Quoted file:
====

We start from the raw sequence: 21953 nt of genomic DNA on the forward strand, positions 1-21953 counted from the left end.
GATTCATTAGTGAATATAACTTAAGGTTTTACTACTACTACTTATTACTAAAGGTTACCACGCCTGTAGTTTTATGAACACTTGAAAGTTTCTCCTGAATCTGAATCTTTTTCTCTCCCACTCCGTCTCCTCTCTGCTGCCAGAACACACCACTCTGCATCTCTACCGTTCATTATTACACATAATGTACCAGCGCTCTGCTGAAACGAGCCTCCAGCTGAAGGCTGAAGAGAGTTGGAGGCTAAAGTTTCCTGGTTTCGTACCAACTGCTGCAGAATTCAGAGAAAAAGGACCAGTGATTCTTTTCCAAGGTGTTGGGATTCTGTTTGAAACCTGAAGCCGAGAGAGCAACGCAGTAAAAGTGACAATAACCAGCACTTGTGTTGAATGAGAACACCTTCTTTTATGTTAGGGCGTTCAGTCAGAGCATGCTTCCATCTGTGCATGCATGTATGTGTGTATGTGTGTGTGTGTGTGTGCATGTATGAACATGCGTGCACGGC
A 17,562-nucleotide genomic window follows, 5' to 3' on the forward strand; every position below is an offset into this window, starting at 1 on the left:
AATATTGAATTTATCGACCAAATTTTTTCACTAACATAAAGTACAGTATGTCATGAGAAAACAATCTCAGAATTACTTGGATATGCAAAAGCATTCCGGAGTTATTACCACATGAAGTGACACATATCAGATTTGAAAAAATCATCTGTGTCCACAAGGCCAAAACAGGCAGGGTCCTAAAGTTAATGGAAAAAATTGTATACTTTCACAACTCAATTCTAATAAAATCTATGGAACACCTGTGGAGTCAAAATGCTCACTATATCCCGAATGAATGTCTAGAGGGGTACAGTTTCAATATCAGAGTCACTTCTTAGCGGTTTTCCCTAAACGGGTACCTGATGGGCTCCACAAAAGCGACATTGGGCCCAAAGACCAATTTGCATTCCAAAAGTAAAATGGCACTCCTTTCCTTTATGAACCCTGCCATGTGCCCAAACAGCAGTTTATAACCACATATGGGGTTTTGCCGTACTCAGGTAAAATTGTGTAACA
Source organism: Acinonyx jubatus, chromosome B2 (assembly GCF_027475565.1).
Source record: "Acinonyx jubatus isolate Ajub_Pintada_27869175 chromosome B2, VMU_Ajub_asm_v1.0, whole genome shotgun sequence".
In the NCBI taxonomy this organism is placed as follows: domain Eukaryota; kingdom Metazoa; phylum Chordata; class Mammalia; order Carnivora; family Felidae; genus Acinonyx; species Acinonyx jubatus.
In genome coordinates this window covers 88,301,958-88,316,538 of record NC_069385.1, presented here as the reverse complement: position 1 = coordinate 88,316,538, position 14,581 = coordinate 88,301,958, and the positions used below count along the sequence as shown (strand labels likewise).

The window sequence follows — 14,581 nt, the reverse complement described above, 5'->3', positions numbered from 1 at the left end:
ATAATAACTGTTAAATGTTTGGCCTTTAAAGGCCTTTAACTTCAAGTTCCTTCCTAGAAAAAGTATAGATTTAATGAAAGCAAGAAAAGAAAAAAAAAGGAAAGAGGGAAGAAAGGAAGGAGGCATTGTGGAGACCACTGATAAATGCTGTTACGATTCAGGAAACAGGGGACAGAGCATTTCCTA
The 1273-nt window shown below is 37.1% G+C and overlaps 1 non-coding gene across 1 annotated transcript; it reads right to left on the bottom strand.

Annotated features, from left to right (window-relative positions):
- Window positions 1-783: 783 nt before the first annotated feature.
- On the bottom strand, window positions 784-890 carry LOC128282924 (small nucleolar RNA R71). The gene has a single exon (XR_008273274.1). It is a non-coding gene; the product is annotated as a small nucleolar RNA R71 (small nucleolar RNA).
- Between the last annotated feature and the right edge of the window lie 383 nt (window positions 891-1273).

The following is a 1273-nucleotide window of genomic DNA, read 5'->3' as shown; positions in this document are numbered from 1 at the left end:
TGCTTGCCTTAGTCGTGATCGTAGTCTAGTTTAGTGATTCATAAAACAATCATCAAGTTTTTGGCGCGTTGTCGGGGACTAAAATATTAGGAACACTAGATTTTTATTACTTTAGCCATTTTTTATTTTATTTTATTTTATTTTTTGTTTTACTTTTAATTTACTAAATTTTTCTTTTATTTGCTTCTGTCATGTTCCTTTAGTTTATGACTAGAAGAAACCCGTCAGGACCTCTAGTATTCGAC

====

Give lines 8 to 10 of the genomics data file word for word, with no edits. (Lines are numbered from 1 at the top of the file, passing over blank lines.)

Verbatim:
In genome coordinates this window covers 88,301,958-88,316,538 of record NC_069385.1, presented here as the reverse complement: position 1 = coordinate 88,316,538, position 14,581 = coordinate 88,301,958, and the positions used below count along the sequence as shown (strand labels likewise).

The window sequence follows — 14,581 nt, the reverse complement described above, 5'->3', positions numbered from 1 at the left end:
ATAATAACTGTTAAATGTTTGGCCTTTAAAGGCCTTTAACTTCAAGTTCCTTCCTAGAAAAAGTATAGATTTAATGAAAGCAAGAAAAGAAAAAAAAAGGAAAGAGGGAAGAAAGGAAGGAGGCATTGTGGAGACCACTGATAAATGCTGTTACGATTCAGGAAACAGGGGACAGAGCATTTCCTA